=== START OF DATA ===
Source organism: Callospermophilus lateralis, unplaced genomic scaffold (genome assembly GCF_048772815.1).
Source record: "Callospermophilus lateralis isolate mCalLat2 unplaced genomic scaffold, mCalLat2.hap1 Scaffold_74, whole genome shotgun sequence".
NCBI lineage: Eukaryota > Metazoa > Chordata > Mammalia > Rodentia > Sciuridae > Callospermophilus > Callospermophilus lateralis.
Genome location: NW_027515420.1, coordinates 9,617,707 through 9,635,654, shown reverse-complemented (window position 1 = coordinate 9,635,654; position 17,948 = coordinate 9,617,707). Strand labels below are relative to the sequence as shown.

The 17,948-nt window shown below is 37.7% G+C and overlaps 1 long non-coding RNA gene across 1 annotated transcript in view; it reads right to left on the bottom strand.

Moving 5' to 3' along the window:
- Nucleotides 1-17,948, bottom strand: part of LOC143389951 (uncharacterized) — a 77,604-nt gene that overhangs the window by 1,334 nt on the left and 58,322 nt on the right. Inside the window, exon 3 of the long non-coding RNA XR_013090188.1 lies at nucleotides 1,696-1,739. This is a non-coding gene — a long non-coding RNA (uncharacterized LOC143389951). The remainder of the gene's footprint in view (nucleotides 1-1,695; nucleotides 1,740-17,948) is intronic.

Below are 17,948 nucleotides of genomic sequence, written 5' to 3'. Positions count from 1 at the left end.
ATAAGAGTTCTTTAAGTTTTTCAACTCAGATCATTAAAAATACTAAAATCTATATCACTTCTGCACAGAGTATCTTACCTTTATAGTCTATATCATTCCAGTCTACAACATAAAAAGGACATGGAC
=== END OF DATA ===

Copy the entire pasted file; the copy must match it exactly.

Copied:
Source organism: Callospermophilus lateralis, unplaced genomic scaffold (genome assembly GCF_048772815.1).
Source record: "Callospermophilus lateralis isolate mCalLat2 unplaced genomic scaffold, mCalLat2.hap1 Scaffold_74, whole genome shotgun sequence".
NCBI lineage: Eukaryota > Metazoa > Chordata > Mammalia > Rodentia > Sciuridae > Callospermophilus > Callospermophilus lateralis.
Genome location: NW_027515420.1, coordinates 9,617,707 through 9,635,654, shown reverse-complemented (window position 1 = coordinate 9,635,654; position 17,948 = coordinate 9,617,707). Strand labels below are relative to the sequence as shown.

The 17,948-nt window shown below is 37.7% G+C and overlaps 1 long non-coding RNA gene across 1 annotated transcript in view; it reads right to left on the bottom strand.

Moving 5' to 3' along the window:
- Nucleotides 1-17,948, bottom strand: part of LOC143389951 (uncharacterized) — a 77,604-nt gene that overhangs the window by 1,334 nt on the left and 58,322 nt on the right. Inside the window, exon 3 of the long non-coding RNA XR_013090188.1 lies at nucleotides 1,696-1,739. This is a non-coding gene — a long non-coding RNA (uncharacterized LOC143389951). The remainder of the gene's footprint in view (nucleotides 1-1,695; nucleotides 1,740-17,948) is intronic.

Below are 17,948 nucleotides of genomic sequence, written 5' to 3'. Positions count from 1 at the left end.
ATAAGAGTTCTTTAAGTTTTTCAACTCAGATCATTAAAAATACTAAAATCTATATCACTTCTGCACAGAGTATCTTACCTTTATAGTCTATATCATTCCAGTCTACAACATAAAAAGGACATGGAC